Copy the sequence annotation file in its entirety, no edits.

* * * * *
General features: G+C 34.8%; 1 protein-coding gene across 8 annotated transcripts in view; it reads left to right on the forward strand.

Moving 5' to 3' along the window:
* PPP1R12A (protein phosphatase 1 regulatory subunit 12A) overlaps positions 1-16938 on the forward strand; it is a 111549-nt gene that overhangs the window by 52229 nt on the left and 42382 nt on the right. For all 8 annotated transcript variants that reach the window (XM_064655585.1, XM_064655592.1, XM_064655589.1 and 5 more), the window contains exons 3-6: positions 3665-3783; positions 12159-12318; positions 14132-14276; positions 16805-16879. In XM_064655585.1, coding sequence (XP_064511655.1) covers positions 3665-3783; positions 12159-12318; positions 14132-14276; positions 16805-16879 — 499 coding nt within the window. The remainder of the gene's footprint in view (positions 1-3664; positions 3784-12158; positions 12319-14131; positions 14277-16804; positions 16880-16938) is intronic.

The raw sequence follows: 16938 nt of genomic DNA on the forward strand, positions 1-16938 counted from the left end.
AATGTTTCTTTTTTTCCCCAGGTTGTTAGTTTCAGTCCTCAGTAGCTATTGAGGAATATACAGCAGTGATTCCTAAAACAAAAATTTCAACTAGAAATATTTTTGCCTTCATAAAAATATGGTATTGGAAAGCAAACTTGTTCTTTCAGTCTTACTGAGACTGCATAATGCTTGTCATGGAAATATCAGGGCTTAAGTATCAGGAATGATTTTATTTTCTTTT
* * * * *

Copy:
General features: G+C 34.8%; 1 protein-coding gene across 8 annotated transcripts in view; it reads left to right on the forward strand.

Moving 5' to 3' along the window:
* PPP1R12A (protein phosphatase 1 regulatory subunit 12A) overlaps positions 1-16938 on the forward strand; it is a 111549-nt gene that overhangs the window by 52229 nt on the left and 42382 nt on the right. For all 8 annotated transcript variants that reach the window (XM_064655585.1, XM_064655592.1, XM_064655589.1 and 5 more), the window contains exons 3-6: positions 3665-3783; positions 12159-12318; positions 14132-14276; positions 16805-16879. In XM_064655585.1, coding sequence (XP_064511655.1) covers positions 3665-3783; positions 12159-12318; positions 14132-14276; positions 16805-16879 — 499 coding nt within the window. The remainder of the gene's footprint in view (positions 1-3664; positions 3784-12158; positions 12319-14131; positions 14277-16804; positions 16880-16938) is intronic.

The raw sequence follows: 16938 nt of genomic DNA on the forward strand, positions 1-16938 counted from the left end.
AATGTTTCTTTTTTTCCCCAGGTTGTTAGTTTCAGTCCTCAGTAGCTATTGAGGAATATACAGCAGTGATTCCTAAAACAAAAATTTCAACTAGAAATATTTTTGCCTTCATAAAAATATGGTATTGGAAAGCAAACTTGTTCTTTCAGTCTTACTGAGACTGCATAATGCTTGTCATGGAAATATCAGGGCTTAAGTATCAGGAATGATTTTATTTTCTTTT